While the commissioners said the state share of public education financing, which is the lowest in the nation, needs to increase, the members did not examine any new potential sources of revenue. They pointed to a 20-year-old study, conducted for then Gov. Jeanne Shaheen when she was in search of revenue options to the education funding crisis, which looked at the pros and cons but made no recommendations. The commission said it “believes that all possible revenue options should be open for discussion and debate.” But, “the question of which tax policy is best for public education funding (or any other public sector purpose for that matter) is a fundamental matter of legislative and public policy. ”

The commission did not endorse either of two financing models laid out in detail by their team of experts from the American Institutes for Research, but said they provide examples from which the Legislature can develop funding policy.

Both the AIR models hinge on the Statewide Education Property Tax and base their computations by redistributing the total amount of money now raised in New Hampshire in state and local education property taxes, which stands at about $2.3 billion.

The commission offered the Legislature a third example of school funding, now used in Massachusetts, a combination of state aid and a minimum mandatory contribution to school funding from local communities, based on their ability to pay by using income and property values.

The commission failed to resolve its own vigorous internal debate about whether the state Supreme Court, in a 2006 school funding case, involving the town of Londonderry, said the state had to pay the entire cost of an adequate education with state funds – no local taxes. That language, critics say, has led lawmakers to set the cost of “adequacy” unrealistically low.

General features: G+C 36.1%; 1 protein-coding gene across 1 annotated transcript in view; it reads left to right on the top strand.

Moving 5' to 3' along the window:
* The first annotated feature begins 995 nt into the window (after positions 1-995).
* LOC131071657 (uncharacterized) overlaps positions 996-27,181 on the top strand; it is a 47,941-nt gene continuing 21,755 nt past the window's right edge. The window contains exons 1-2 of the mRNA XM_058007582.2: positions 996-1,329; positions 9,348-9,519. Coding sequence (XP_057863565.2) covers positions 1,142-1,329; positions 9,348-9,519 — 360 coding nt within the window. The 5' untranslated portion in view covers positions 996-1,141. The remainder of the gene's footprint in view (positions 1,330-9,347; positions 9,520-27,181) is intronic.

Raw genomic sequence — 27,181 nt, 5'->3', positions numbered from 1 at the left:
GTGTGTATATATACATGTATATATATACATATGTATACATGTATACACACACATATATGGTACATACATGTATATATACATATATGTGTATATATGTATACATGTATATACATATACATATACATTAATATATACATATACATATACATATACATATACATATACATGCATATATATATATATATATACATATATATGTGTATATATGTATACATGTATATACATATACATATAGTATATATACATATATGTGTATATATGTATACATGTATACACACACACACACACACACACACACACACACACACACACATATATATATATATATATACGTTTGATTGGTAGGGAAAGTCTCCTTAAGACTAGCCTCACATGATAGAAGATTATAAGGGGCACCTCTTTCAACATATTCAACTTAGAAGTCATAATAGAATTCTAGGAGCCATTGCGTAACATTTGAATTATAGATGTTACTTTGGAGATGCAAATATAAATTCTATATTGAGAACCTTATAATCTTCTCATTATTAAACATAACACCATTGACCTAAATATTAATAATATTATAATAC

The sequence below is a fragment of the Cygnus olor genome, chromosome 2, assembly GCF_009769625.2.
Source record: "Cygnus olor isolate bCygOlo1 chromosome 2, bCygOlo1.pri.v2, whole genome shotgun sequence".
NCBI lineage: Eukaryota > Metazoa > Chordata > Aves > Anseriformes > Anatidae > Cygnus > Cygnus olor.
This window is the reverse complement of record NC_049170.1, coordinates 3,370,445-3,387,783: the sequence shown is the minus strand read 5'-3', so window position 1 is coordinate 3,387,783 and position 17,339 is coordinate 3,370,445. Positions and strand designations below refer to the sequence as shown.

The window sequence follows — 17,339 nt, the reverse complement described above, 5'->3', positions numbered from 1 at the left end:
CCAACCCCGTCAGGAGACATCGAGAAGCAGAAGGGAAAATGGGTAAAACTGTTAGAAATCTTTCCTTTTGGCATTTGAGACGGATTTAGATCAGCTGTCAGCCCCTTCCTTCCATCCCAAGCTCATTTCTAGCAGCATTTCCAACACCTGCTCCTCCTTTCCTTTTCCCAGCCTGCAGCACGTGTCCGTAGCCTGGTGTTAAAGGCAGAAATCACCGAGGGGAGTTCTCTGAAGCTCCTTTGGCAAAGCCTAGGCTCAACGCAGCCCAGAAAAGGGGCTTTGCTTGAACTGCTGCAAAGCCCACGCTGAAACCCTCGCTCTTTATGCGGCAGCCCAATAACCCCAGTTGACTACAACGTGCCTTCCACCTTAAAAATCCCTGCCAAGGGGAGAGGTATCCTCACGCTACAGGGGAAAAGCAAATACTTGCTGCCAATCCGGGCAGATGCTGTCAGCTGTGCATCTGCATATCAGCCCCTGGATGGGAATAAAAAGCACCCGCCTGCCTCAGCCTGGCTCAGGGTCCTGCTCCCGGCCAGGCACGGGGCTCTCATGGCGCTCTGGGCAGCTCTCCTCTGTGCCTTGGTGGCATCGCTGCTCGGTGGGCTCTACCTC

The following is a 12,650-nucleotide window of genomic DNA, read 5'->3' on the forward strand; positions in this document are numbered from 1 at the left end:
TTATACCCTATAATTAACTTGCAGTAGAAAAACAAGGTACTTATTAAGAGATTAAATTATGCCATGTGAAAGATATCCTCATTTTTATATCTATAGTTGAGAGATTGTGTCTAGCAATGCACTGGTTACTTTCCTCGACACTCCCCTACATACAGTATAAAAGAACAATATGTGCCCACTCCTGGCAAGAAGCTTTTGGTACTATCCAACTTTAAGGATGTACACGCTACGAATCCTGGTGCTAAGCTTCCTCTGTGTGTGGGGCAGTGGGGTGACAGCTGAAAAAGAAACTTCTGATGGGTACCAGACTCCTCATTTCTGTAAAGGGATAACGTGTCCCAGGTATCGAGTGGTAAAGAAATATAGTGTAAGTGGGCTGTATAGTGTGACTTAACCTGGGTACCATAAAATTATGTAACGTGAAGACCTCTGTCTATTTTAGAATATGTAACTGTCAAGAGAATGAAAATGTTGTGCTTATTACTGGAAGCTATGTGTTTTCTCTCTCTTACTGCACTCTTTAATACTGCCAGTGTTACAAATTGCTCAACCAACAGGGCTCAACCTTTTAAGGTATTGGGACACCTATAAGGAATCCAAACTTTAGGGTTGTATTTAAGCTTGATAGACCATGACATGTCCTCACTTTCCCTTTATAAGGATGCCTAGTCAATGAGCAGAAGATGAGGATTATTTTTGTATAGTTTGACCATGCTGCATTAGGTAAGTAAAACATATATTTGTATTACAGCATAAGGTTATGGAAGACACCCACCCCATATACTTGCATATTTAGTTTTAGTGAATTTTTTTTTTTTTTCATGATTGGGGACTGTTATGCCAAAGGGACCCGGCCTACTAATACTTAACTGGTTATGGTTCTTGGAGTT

Gov. Sununu’s appointee to the commission, Concord tax lawyer William Ardinger, has vociferously objected to what has become known as the “first and last dollar” interpretation, which he contends should not preclude the commission from making its own policy judgments. Ardinger, who has worked on education funding issues for years, says such a “rule” undermines the vested interest localities have in their schools through their decisions on property taxes for education financing.

Education reform advocates consider the “first and last dollar” language, the linchpin of school funding decisions and the Attorney General’s office has long agreed that the Londonderry standard means that the state is obliged to define a “constitutionally” adequate education, and pay for it.

For attorney John Tobin, who has advocated for school funding reform from the start, says the commission’s “lasting legacy” will be evidence – produced by the independent experts – that confirms the deep divide between property-rich and property-poor communities and the consequences for students, and taxpayers.

“The problem isn’t going away,” Tobin said. “Property tax hardships and inequities have to be addressed.”

A complete record of the commission’s work is available online through UNH’s Carsey School of Public Policy.

The full Opportunity For All series can be found at ConcordMonitor.com.